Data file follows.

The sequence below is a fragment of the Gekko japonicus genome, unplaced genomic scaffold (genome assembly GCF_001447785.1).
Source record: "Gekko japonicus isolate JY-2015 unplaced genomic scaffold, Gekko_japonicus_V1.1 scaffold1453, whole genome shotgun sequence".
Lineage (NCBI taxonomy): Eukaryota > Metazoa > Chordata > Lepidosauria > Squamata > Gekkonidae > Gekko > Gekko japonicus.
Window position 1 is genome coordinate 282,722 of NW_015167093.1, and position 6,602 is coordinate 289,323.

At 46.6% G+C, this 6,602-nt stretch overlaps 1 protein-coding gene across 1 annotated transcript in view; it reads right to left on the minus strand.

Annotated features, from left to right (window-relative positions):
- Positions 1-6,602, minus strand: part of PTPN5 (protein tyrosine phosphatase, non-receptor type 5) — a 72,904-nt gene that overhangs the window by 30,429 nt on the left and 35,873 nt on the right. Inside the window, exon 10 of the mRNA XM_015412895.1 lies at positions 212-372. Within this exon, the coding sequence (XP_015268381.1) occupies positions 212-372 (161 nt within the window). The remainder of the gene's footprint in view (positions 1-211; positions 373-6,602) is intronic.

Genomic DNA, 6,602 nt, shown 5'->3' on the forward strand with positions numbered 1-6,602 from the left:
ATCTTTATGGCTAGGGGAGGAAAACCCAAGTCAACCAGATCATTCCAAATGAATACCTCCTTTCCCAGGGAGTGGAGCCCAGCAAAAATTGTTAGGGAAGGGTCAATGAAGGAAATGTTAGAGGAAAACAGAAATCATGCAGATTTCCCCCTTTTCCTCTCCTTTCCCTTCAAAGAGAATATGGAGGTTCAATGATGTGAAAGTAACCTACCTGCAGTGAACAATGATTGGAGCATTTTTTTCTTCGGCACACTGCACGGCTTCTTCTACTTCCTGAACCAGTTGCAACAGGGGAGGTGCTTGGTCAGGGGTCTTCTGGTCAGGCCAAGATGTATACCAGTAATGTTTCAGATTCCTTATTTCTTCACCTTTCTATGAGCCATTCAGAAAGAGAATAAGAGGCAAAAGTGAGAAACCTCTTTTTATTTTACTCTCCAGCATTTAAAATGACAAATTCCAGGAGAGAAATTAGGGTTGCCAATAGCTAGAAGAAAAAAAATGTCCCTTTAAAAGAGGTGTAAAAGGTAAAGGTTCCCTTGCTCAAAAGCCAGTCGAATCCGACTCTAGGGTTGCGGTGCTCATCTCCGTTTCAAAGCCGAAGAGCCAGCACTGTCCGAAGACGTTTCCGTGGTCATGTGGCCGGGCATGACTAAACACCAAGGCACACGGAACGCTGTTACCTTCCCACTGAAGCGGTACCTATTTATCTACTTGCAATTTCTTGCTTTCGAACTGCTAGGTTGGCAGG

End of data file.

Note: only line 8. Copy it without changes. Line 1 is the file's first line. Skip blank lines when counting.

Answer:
Genomic DNA, 6,602 nt, shown 5'->3' on the forward strand with positions numbered 1-6,602 from the left: